Accordingly, we advise all our members to map out and understand their supply chains, and work with them to develop roadmaps to set targets and drive improvements. This includes decarbonization, reducing water consumption, cutting waste, and ensuring fair pay and conditions for all workers.

To this end, our Higg Facility Environmental Module (FEM) offers insights for manufacturers, brands, and retailers on the environmental performance of individual factories or production facilities. For example, it measures the carbon intensity of their manufacturing processes based on the energy grid mix – in terms of renewables versus fossil fuels – of their geographic location, when that information is available and can be independently validated.

In practice, this means it can show the difference in manufacturing emissions in countries like Indonesia or China, where the energy grids tend to be more fossil-fuel-based, versus somewhere like Europe, where renewables are more common.

From a social perspective, our Higg Facility Social & Labor Module (Higg FSLM) helps to promote safe and fair social and labor conditions for value chain workers all over the world. It offers not only a scoring model eliminating the need for brands to conduct individual audits to assess facilities’ performance, and reduce audit fatigue, but allows businesses to dedicate time and resources to making lasting systemic changes, instead of focusing on compliance.

 

Product Processing Choices

Fashion brands must also consider how products are made. Different methods result in different emissions and environmental impacts. To keep their carbon footprint to a minimum, companies can compare the scale of emissions generated by different processes using our Higg MSI. To make this comparison possible, we use an industry average in terms of the carbon intensity of the energy grid mix. Once they’ve compared the relative impacts of similar processes, they can then use our Higg FEM to select which factory, in which part of the world, offers the right process in combination with a low-carbon local energy grid mix.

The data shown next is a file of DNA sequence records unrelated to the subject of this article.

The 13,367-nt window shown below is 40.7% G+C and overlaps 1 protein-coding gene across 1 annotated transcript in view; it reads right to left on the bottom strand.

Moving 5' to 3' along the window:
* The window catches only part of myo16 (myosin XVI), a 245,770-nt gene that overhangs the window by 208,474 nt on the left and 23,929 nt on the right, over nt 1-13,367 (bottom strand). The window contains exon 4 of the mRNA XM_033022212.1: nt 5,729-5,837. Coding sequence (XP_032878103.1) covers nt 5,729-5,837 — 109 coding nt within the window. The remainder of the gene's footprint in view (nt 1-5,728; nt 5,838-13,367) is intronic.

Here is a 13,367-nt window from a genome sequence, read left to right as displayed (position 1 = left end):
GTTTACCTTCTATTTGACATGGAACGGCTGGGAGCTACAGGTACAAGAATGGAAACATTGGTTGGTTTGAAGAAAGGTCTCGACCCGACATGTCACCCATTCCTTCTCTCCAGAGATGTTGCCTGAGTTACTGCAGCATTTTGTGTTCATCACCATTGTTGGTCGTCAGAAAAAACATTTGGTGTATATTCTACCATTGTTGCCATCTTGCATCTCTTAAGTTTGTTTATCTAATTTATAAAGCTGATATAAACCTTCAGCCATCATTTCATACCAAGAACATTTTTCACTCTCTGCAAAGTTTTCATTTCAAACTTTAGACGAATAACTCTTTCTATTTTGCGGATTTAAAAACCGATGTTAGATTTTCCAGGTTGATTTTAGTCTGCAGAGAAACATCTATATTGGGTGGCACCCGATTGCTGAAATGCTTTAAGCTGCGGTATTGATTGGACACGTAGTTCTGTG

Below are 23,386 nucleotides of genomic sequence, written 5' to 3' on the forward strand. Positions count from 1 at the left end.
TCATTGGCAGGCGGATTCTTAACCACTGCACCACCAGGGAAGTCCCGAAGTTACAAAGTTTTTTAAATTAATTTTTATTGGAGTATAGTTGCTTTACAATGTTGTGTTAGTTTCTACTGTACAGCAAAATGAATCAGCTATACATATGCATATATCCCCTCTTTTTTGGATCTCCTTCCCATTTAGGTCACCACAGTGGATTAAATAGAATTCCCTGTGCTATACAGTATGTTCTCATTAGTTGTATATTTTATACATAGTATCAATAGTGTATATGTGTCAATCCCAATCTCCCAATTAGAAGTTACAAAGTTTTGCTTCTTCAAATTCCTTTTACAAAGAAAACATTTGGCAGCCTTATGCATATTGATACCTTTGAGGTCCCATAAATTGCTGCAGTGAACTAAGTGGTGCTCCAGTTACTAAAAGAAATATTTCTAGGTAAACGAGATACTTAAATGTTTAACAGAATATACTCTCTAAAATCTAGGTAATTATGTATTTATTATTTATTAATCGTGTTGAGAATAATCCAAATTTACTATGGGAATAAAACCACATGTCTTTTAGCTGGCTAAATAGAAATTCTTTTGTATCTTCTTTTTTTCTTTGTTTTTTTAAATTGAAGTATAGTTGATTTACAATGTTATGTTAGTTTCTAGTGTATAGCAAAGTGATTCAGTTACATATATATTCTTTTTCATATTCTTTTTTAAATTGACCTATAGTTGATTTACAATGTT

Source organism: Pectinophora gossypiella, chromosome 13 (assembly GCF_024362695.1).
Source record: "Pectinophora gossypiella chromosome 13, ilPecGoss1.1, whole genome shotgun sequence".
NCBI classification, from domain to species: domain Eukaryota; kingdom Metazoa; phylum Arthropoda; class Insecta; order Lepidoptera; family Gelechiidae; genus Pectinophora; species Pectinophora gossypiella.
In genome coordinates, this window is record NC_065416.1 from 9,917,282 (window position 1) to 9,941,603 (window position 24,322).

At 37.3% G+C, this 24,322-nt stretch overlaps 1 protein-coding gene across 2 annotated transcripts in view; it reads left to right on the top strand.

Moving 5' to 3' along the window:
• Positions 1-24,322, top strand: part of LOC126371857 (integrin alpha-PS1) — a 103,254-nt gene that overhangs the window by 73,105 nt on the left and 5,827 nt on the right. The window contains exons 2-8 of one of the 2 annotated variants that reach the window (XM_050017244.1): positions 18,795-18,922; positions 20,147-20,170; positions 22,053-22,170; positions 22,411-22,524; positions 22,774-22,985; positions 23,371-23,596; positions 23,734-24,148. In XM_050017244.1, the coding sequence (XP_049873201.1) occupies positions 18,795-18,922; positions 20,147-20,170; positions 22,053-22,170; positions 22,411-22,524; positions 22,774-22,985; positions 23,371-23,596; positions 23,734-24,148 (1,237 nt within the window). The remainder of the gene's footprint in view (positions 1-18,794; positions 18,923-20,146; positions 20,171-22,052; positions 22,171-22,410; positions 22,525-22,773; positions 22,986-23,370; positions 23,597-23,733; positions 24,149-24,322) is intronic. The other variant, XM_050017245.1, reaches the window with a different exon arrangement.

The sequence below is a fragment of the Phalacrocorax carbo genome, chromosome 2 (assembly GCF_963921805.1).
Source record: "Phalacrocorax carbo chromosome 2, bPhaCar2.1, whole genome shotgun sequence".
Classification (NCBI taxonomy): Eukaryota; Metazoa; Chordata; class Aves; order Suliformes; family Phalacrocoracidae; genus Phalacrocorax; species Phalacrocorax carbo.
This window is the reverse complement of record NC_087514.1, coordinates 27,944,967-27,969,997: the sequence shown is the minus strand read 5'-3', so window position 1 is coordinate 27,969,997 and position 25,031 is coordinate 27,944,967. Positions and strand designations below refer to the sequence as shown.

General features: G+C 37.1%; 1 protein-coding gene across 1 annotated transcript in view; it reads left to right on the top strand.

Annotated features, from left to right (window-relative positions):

Different Fabrics

Raw materials are significant, although sometimes their importance can be overestimated. The reality is that they are just one part of the picture. Using impact data from the Higg MSI, the World Resources Institute and Apparel Impact Institute released a report which revealed that raw materials only account for roughly a quarter of the impact of manufacturing a product – even before including use or end of life.

The nature of a fabric – whether or not it is natural, synthetic, organic, or recycled – is not the predominant issue in how sustainable it is, as the interventions highlighted from that report show.

Indeed, data from our Higg MSI shows that simply switching fibers often doesn’t result in any meaningful reduction in a garment’s carbon footprint. Other factors – like the emissions embedded in its production – tend to be more influential. These choices also tend to have less effect on the functionality of a product. A design brief often specifies the type of material that should be used, since this changes the function of a product. Polyester t-shirts and cotton t-shirts are different. But the decision to dye a fabric in a conventional way or to use a lower impact method isn’t something that’s typically specified in a product brief and is something that can be influenced directly.

 

Wears Per Garment

Poorly designed clothing is clearly less sustainable than high quality garments that are loved and used for years on end. We believe it’s crucial that the quality and longevity of a brand’s products are assessed as part of their sustainability ranking. Our Higg Product Module (PM) measures the cradle-to-grave environmental impacts of a product from the point of resource extraction to manufacturing impacts, all the way through product durability, care, and end of use. The default reporting metric of the Higg PM considers both the total footprint of the product and how long it will be used for (wears per garment), and we’ve continued to advocate and support this ‘impact per wear’ approach as part of our role in developing the PEFCR Technical Secretariat.

 

True Sustainability

An umbrella term covering a series of interlinked issues, sustainability is multifaceted. Sometimes, addressing one requires trade offs elsewhere. The key is to analyze the most scientifically accurate data in every area and then create a comprehensive plan. There are seldom simple fixes.

But we must not let the scale of the challenge daunt us. The fashion world is packed full of extraordinary talent. We have the tools, skills, creativity, and capability to embark on this collective journey of self-improvement. When it comes to protecting both people and the planet, we should always aspire to be better. In practice, this means taking a broad approach.